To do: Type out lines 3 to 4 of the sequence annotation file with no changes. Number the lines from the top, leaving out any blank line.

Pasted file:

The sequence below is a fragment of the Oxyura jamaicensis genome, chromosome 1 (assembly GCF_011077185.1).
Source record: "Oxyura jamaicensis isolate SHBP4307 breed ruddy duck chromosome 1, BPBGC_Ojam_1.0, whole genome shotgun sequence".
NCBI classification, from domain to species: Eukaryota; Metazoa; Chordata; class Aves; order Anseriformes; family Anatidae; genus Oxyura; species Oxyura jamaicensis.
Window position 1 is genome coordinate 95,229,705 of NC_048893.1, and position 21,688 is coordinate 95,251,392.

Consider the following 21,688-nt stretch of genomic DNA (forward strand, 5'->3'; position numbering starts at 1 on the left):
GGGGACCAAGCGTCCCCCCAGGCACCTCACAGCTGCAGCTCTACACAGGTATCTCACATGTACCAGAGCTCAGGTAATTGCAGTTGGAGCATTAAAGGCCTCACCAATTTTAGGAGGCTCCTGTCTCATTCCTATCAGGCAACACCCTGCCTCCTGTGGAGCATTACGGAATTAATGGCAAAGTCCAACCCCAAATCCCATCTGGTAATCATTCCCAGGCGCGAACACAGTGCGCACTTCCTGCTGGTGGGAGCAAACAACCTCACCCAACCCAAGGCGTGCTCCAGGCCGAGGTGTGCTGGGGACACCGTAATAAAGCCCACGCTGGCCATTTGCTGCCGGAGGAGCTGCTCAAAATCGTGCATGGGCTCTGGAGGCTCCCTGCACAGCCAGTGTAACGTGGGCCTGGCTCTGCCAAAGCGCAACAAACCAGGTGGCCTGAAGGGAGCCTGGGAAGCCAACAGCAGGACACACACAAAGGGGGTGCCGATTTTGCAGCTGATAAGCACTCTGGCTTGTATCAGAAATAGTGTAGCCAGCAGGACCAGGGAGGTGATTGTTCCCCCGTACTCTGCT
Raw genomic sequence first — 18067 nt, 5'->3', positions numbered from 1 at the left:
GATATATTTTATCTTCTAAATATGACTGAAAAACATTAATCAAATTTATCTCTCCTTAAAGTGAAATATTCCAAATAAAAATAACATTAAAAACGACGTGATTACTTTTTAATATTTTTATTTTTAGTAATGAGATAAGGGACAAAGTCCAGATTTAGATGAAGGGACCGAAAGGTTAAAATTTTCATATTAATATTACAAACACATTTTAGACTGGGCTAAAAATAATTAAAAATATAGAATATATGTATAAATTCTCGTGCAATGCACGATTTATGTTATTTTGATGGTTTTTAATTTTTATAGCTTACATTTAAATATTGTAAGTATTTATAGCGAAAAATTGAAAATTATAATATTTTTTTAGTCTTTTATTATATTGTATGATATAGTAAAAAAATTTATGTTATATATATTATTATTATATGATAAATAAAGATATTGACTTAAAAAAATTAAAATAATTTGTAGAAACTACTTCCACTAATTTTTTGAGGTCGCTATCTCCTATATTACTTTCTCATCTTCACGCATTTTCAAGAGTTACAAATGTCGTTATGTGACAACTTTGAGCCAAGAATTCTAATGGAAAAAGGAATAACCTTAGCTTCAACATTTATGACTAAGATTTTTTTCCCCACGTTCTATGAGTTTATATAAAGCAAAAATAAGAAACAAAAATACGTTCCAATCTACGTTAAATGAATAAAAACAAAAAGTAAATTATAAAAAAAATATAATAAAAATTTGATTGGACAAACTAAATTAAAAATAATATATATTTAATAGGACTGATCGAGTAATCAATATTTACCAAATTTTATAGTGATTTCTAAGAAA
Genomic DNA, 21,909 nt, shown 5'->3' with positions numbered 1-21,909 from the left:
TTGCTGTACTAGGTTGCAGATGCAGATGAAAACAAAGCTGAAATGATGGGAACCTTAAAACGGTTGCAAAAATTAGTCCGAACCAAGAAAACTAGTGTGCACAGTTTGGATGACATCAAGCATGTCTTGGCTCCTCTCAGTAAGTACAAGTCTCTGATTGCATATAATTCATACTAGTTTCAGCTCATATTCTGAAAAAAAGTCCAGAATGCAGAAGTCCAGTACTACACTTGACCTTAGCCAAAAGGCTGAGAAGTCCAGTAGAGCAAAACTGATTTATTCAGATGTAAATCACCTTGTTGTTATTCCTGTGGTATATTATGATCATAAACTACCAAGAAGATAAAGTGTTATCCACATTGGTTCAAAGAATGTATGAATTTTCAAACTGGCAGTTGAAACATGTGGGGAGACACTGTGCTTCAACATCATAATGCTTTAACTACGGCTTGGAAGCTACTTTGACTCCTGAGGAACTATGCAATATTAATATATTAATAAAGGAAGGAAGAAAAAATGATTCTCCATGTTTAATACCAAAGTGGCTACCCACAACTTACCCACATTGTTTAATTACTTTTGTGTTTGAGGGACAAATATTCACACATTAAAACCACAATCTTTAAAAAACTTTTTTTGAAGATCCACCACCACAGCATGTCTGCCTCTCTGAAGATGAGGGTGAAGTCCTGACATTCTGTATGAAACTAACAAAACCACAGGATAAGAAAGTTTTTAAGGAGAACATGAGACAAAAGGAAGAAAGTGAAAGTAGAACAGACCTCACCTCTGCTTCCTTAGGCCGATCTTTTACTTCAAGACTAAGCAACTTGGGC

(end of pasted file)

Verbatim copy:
NCBI classification, from domain to species: Eukaryota; Metazoa; Chordata; class Aves; order Anseriformes; family Anatidae; genus Oxyura; species Oxyura jamaicensis.
Window position 1 is genome coordinate 95,229,705 of NC_048893.1, and position 21,688 is coordinate 95,251,392.